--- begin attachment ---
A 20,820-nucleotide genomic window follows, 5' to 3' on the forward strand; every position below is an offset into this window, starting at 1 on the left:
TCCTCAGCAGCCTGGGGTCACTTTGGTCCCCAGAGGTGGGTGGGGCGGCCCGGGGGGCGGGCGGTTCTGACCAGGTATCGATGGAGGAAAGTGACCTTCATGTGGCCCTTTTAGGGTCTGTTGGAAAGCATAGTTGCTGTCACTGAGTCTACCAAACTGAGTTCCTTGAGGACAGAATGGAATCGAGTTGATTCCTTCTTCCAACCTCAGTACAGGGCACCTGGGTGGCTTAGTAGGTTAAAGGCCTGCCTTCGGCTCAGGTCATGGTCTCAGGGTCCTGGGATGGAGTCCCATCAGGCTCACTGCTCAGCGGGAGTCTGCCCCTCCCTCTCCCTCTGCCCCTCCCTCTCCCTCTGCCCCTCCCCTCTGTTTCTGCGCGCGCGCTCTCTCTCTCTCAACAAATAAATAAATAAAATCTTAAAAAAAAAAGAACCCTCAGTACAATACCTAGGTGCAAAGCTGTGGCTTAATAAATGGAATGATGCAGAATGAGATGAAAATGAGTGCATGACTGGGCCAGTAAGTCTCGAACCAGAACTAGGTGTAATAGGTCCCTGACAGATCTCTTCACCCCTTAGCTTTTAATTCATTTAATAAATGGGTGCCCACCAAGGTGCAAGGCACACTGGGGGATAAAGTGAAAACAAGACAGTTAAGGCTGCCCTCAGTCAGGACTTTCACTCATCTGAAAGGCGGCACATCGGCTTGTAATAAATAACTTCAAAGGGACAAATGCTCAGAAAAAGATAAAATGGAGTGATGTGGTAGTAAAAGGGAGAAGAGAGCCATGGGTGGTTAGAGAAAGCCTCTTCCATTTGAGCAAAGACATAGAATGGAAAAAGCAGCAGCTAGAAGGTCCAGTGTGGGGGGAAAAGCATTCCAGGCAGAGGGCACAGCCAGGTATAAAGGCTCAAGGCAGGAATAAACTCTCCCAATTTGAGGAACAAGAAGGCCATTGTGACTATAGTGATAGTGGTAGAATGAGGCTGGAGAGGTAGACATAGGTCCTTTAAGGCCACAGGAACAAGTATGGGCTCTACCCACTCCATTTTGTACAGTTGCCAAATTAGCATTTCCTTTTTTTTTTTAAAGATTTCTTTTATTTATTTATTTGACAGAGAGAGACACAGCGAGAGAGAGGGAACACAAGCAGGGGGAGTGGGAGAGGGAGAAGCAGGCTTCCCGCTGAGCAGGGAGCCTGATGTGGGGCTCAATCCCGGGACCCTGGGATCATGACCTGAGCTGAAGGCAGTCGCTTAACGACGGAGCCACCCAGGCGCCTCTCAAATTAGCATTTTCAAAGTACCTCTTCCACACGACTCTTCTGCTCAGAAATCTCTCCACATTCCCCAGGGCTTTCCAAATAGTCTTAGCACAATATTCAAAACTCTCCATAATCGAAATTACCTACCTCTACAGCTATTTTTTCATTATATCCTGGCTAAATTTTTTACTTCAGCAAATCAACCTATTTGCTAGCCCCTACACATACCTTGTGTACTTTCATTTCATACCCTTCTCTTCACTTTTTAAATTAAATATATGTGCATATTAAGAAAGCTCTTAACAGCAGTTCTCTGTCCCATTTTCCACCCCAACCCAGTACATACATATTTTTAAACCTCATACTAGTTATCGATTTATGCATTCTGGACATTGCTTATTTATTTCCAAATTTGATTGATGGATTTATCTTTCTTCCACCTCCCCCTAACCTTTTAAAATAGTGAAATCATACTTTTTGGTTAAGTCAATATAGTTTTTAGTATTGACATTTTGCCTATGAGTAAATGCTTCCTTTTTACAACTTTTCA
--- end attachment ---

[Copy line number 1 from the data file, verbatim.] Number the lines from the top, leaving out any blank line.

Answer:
A 20,820-nucleotide genomic window follows, 5' to 3' on the forward strand; every position below is an offset into this window, starting at 1 on the left: